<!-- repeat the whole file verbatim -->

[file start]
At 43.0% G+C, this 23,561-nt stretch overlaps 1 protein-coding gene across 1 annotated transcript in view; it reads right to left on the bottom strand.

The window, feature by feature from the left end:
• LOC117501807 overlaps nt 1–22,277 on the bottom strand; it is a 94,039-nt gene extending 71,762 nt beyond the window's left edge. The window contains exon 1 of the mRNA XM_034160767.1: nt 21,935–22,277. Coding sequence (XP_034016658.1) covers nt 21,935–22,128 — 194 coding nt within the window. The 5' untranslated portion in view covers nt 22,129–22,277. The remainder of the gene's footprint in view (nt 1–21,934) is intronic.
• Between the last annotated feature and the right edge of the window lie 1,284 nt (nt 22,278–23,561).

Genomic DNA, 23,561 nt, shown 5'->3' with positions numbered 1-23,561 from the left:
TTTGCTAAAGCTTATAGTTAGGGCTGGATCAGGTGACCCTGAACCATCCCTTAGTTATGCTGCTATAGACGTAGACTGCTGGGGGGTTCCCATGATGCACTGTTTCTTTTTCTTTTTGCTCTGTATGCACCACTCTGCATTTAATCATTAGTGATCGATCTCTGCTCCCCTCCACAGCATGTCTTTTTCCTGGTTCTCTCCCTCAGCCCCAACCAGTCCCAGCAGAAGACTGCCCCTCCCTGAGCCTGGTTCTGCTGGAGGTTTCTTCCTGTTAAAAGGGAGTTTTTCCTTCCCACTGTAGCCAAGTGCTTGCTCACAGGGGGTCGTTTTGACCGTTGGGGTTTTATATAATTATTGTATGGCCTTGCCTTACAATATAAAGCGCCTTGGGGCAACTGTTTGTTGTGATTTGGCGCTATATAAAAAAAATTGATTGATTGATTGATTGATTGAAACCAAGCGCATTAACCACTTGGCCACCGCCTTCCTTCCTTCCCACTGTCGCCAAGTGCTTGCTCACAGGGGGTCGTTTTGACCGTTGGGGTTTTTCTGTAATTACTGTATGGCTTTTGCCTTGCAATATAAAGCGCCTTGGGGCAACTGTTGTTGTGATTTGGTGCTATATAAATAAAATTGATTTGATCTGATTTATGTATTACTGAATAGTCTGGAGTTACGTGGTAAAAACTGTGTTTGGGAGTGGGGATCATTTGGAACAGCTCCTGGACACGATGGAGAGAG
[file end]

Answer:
At 43.0% G+C, this 23,561-nt stretch overlaps 1 protein-coding gene across 1 annotated transcript in view; it reads right to left on the bottom strand.

The window, feature by feature from the left end:
• LOC117501807 overlaps nt 1–22,277 on the bottom strand; it is a 94,039-nt gene extending 71,762 nt beyond the window's left edge. The window contains exon 1 of the mRNA XM_034160767.1: nt 21,935–22,277. Coding sequence (XP_034016658.1) covers nt 21,935–22,128 — 194 coding nt within the window. The 5' untranslated portion in view covers nt 22,129–22,277. The remainder of the gene's footprint in view (nt 1–21,934) is intronic.
• Between the last annotated feature and the right edge of the window lie 1,284 nt (nt 22,278–23,561).

Genomic DNA, 23,561 nt, shown 5'->3' with positions numbered 1-23,561 from the left:
TTTGCTAAAGCTTATAGTTAGGGCTGGATCAGGTGACCCTGAACCATCCCTTAGTTATGCTGCTATAGACGTAGACTGCTGGGGGGTTCCCATGATGCACTGTTTCTTTTTCTTTTTGCTCTGTATGCACCACTCTGCATTTAATCATTAGTGATCGATCTCTGCTCCCCTCCACAGCATGTCTTTTTCCTGGTTCTCTCCCTCAGCCCCAACCAGTCCCAGCAGAAGACTGCCCCTCCCTGAGCCTGGTTCTGCTGGAGGTTTCTTCCTGTTAAAAGGGAGTTTTTCCTTCCCACTGTAGCCAAGTGCTTGCTCACAGGGGGTCGTTTTGACCGTTGGGGTTTTATATAATTATTGTATGGCCTTGCCTTACAATATAAAGCGCCTTGGGGCAACTGTTTGTTGTGATTTGGCGCTATATAAAAAAAATTGATTGATTGATTGATTGATTGAAACCAAGCGCATTAACCACTTGGCCACCGCCTTCCTTCCTTCCCACTGTCGCCAAGTGCTTGCTCACAGGGGGTCGTTTTGACCGTTGGGGTTTTTCTGTAATTACTGTATGGCTTTTGCCTTGCAATATAAAGCGCCTTGGGGCAACTGTTGTTGTGATTTGGTGCTATATAAATAAAATTGATTTGATCTGATTTATGTATTACTGAATAGTCTGGAGTTACGTGGTAAAAACTGTGTTTGGGAGTGGGGATCATTTGGAACAGCTCCTGGACACGATGGAGAGAG